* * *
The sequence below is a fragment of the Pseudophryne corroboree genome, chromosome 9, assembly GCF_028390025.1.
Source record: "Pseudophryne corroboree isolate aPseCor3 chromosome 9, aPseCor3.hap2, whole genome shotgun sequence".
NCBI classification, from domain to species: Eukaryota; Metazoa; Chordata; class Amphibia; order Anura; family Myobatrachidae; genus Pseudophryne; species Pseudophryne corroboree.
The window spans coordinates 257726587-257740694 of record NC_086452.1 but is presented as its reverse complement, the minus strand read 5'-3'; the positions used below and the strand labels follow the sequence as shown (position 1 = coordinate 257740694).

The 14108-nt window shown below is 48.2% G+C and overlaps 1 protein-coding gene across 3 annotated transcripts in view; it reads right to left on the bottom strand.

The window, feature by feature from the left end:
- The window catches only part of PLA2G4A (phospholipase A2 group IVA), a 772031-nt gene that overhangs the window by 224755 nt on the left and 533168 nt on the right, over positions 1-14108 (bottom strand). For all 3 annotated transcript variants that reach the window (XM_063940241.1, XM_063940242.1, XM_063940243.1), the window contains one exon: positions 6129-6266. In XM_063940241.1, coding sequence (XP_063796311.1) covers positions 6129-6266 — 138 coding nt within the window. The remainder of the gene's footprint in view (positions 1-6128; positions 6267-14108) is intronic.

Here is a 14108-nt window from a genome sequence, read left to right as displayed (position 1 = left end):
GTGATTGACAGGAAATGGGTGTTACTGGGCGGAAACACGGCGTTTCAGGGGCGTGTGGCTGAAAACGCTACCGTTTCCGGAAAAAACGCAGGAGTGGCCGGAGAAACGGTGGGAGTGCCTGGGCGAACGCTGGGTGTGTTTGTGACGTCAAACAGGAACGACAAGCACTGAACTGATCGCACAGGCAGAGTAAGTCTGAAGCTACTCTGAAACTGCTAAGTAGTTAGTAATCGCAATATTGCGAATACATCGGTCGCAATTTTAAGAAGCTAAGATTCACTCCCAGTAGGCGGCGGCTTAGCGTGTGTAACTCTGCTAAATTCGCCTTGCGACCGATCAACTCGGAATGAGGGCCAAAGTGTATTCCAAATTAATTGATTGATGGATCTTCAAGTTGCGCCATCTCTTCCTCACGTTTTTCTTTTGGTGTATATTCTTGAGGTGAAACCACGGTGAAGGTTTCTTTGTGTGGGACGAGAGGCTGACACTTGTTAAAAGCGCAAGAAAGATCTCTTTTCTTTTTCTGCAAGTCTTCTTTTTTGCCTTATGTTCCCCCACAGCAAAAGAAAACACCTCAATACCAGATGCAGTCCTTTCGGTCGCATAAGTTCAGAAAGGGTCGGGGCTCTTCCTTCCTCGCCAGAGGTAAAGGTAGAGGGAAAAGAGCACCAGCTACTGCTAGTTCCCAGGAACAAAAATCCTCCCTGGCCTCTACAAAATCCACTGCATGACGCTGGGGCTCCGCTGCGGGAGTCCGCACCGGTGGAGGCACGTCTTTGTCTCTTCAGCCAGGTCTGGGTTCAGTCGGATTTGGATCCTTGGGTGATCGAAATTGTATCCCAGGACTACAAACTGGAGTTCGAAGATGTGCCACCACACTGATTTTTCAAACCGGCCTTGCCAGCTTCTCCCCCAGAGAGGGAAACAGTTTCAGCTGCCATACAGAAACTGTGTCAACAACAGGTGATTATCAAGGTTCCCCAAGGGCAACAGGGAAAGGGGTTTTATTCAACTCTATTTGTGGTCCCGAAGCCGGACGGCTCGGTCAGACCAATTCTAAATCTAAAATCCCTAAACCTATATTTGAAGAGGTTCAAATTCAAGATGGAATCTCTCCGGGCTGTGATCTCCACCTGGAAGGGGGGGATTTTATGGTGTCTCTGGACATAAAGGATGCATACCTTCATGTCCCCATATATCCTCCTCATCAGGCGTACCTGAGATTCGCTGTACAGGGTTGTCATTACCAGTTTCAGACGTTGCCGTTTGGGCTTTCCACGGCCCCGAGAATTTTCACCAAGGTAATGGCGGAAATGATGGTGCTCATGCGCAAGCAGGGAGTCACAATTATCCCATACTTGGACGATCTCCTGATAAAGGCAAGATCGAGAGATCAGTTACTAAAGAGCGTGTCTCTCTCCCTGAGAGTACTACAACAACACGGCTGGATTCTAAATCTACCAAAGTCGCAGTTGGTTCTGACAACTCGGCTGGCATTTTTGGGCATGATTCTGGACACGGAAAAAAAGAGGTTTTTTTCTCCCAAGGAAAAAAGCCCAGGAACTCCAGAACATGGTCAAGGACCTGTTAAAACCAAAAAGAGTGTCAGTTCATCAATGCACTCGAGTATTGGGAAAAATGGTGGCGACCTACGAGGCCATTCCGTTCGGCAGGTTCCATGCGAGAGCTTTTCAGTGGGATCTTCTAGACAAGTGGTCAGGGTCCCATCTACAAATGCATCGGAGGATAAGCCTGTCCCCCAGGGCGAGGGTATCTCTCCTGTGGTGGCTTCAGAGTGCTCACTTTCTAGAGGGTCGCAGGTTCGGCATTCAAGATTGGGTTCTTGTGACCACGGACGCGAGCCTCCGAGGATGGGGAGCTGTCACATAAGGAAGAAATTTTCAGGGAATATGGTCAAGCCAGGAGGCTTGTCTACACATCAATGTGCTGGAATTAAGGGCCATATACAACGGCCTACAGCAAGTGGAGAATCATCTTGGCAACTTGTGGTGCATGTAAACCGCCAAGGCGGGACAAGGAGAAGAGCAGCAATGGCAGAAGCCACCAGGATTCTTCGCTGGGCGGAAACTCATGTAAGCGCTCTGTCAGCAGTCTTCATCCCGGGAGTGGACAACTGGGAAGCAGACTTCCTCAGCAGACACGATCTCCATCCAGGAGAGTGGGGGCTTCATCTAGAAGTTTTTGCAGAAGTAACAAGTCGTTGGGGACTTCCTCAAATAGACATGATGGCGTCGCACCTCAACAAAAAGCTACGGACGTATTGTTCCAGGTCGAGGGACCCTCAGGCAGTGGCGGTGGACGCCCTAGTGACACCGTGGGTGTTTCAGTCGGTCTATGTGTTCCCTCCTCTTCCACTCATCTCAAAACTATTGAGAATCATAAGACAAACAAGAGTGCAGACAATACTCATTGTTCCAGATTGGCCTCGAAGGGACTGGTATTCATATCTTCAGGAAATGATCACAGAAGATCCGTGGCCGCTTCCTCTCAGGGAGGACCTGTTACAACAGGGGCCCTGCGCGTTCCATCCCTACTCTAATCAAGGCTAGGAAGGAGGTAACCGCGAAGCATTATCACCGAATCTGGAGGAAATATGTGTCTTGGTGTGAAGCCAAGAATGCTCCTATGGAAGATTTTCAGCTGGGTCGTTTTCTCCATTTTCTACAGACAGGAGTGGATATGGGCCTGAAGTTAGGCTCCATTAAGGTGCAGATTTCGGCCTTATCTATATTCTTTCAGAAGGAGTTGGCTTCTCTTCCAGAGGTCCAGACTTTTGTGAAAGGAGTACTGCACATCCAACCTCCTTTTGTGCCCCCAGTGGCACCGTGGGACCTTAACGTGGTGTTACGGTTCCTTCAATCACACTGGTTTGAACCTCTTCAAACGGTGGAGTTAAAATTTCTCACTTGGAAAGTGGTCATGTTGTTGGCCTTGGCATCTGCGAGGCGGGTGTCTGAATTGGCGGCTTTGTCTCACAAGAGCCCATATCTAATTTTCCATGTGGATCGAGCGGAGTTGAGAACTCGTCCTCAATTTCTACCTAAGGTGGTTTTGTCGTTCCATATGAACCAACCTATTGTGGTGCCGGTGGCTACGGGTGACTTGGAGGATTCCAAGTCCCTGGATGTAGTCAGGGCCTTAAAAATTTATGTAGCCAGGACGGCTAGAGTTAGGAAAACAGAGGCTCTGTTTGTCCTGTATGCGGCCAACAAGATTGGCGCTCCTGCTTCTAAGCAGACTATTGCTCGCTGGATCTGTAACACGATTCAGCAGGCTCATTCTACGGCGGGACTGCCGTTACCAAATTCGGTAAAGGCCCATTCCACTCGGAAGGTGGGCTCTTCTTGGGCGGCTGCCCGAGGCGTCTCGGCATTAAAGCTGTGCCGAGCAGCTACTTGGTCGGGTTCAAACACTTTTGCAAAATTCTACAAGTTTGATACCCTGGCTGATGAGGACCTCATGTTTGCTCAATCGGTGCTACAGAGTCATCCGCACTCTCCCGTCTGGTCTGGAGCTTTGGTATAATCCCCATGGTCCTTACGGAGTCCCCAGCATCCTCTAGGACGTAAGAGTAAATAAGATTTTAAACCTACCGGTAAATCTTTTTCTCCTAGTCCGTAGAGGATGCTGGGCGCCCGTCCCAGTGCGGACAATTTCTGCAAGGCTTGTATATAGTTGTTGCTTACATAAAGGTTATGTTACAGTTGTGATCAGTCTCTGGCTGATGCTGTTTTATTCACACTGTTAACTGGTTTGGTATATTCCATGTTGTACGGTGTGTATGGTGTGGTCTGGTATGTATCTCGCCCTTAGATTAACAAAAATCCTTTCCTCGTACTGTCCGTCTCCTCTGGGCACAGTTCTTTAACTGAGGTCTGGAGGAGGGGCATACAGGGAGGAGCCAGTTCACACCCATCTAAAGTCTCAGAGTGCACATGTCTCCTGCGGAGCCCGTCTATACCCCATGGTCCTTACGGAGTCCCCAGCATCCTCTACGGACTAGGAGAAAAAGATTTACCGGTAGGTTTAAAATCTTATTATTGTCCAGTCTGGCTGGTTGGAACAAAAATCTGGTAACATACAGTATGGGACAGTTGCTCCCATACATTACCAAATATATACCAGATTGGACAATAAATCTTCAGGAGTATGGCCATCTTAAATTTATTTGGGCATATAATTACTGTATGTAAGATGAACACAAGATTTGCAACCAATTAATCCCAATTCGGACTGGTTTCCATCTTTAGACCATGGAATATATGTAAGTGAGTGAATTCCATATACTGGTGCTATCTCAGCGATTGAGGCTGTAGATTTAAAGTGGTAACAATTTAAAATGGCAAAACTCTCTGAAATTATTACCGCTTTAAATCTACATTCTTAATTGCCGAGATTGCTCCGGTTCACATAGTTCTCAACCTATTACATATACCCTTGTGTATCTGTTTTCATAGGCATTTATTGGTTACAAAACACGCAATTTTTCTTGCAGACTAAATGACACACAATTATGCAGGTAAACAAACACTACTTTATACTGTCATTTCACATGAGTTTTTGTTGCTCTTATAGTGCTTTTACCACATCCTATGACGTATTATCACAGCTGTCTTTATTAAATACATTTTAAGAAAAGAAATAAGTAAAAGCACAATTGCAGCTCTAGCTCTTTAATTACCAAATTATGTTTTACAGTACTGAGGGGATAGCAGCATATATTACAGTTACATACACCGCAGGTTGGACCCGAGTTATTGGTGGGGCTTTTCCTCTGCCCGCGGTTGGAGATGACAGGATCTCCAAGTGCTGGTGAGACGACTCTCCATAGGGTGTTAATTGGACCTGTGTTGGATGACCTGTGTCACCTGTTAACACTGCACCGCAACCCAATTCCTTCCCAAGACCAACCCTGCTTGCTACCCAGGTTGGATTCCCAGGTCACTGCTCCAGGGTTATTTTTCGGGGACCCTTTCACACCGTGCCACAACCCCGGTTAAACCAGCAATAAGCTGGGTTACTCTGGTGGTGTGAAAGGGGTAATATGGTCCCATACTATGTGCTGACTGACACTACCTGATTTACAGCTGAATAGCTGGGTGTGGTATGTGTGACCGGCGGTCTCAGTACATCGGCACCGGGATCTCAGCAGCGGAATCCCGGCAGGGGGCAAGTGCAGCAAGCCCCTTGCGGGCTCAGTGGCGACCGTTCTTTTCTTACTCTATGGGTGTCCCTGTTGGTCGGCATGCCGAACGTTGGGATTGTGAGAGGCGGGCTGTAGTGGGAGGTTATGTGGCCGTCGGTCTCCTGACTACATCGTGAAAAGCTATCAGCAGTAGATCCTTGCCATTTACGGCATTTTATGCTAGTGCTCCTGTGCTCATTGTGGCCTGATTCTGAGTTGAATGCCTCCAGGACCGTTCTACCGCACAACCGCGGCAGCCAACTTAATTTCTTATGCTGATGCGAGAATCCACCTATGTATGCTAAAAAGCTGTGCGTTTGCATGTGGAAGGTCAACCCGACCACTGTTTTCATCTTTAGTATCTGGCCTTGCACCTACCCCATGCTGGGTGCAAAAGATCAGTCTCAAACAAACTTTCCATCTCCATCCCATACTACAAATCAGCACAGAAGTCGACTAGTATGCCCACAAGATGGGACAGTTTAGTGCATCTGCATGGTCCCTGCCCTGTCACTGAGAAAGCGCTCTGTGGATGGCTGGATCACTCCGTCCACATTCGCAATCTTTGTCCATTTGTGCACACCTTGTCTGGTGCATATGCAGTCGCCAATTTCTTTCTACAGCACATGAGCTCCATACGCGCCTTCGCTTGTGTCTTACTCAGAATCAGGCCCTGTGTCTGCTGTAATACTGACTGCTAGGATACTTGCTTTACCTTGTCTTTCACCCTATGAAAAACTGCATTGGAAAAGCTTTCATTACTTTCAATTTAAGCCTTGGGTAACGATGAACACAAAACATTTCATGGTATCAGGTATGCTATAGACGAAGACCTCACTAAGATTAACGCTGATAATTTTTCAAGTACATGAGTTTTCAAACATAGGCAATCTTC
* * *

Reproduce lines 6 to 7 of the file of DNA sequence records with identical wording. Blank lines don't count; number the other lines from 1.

The window, feature by feature from the left end:
- The window catches only part of PLA2G4A (phospholipase A2 group IVA), a 772031-nt gene that overhangs the window by 224755 nt on the left and 533168 nt on the right, over positions 1-14108 (bottom strand). For all 3 annotated transcript variants that reach the window (XM_063940241.1, XM_063940242.1, XM_063940243.1), the window contains one exon: positions 6129-6266. In XM_063940241.1, coding sequence (XP_063796311.1) covers positions 6129-6266 — 138 coding nt within the window. The remainder of the gene's footprint in view (positions 1-6128; positions 6267-14108) is intronic.